There has been some debate of late on the subject, it being contended that Custer may have borne some mutilation with an arrow, which, due to its delicate nature, was not disclosed out of concern for the feelings of Mrs. Custer. The speculation is based on an alleged comment by Edward Godfrey to Custer historian Charles F. Bates. Godfrey's official description, however, was that Custer had been shot in the left temple and left breast. "There were no powder marks or signs of mutilation." In an 1892 article in Century Magazine, "Custer's Last Battle," Godfrey repeats his assertion that Custer was not mutilated, "All the bodies, except a few, were stripped of their clothing. According to my recollection nearly all were scalped or mutilated, but there was one notable exception, that of General Custer, whose face and expression were natural; he had been shot in the temple and in the left side."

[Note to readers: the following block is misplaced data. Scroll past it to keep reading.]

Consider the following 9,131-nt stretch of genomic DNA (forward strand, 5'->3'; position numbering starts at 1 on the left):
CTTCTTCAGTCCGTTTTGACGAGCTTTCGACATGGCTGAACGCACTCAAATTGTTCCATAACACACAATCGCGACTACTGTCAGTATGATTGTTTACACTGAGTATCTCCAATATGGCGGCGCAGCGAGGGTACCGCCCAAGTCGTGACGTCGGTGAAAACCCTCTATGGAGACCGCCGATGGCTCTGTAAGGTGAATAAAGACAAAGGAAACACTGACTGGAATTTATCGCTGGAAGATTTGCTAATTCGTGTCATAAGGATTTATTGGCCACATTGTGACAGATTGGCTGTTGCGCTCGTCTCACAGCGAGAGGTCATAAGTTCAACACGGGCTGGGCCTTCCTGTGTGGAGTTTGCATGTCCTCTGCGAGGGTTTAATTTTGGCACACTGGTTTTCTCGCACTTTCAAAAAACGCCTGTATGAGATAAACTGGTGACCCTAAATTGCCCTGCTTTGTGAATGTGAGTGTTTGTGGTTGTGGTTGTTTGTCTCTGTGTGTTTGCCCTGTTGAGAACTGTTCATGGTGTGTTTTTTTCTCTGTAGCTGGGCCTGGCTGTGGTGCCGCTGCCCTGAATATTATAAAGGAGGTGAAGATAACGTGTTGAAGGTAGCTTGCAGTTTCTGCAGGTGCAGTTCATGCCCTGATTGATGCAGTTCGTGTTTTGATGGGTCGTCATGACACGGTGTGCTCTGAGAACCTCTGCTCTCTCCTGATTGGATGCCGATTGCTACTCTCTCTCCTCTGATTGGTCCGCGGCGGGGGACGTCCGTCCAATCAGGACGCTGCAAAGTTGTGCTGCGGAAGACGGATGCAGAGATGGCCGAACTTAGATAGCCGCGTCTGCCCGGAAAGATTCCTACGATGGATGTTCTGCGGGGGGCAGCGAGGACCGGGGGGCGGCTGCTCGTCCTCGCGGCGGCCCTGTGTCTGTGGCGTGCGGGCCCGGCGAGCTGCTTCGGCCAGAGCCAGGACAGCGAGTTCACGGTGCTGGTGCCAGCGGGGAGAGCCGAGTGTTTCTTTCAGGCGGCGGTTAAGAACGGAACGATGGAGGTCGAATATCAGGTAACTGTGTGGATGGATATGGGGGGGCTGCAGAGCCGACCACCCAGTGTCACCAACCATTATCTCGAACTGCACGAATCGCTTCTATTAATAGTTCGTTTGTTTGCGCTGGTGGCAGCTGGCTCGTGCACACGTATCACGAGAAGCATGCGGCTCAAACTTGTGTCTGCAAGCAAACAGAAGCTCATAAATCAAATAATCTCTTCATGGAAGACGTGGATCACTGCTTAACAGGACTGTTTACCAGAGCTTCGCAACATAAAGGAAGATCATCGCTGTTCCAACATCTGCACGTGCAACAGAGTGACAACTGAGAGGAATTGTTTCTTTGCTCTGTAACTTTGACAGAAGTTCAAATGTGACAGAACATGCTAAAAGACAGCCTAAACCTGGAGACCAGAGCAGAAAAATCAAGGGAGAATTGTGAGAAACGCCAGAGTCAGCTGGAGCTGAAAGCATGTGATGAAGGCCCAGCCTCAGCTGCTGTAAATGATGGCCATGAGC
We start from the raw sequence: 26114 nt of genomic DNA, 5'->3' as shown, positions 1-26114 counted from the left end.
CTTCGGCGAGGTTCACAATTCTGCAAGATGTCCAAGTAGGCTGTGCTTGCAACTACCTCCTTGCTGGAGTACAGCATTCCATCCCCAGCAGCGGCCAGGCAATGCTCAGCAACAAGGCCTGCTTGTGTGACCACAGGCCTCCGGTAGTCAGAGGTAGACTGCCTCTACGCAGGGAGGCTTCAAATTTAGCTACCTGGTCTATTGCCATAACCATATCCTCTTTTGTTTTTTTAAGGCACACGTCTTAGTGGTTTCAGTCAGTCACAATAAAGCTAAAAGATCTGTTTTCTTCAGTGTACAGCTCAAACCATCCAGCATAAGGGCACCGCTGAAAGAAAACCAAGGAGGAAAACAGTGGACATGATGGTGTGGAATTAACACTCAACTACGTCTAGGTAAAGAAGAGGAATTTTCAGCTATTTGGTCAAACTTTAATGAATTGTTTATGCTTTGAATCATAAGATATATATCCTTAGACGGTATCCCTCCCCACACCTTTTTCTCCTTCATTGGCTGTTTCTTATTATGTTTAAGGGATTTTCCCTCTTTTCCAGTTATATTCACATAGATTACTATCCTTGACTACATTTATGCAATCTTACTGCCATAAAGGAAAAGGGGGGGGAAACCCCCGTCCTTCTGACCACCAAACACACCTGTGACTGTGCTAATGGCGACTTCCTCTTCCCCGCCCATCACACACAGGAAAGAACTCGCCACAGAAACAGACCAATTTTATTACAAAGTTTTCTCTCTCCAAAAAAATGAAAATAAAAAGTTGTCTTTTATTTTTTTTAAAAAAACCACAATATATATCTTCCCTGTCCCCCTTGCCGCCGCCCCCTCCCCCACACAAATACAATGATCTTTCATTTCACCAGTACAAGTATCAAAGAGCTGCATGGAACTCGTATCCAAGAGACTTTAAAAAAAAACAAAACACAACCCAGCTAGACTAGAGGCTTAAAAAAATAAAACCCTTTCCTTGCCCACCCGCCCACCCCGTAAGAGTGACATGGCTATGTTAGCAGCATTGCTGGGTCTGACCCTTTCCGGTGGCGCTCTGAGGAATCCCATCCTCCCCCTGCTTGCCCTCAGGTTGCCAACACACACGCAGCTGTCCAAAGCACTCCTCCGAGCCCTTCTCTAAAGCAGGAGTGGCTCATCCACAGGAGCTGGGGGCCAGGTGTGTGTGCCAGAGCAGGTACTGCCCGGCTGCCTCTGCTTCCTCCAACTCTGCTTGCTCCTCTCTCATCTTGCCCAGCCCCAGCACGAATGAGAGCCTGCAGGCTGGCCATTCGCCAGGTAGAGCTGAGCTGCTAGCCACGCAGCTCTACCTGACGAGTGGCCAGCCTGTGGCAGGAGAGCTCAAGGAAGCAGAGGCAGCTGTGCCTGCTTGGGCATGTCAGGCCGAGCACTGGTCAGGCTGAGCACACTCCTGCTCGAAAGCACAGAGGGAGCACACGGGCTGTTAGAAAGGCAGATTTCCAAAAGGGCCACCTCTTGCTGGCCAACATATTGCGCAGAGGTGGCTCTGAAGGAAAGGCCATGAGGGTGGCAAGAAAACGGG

Mrs. Custer was not completely innocent of the horrors that might be visited upon one captured by Indians. In her Boots and Saddles she described a gruesome discovery while she and her husband were on a stroll:

The body of a white man was staked out on the ground and disembowelled. There yet remained the embers of the smouldering fire that consumed him. If the Indians are hurried for time, and cannot stay to witness the prolonged torture of their victim, it is their custom to pinion the captive and place hot coals on his vitals. The horror and fright this gave us women lasted for a time, and rendered unnecessary the continued warnings of our husbands about walking outside the line of the pickets.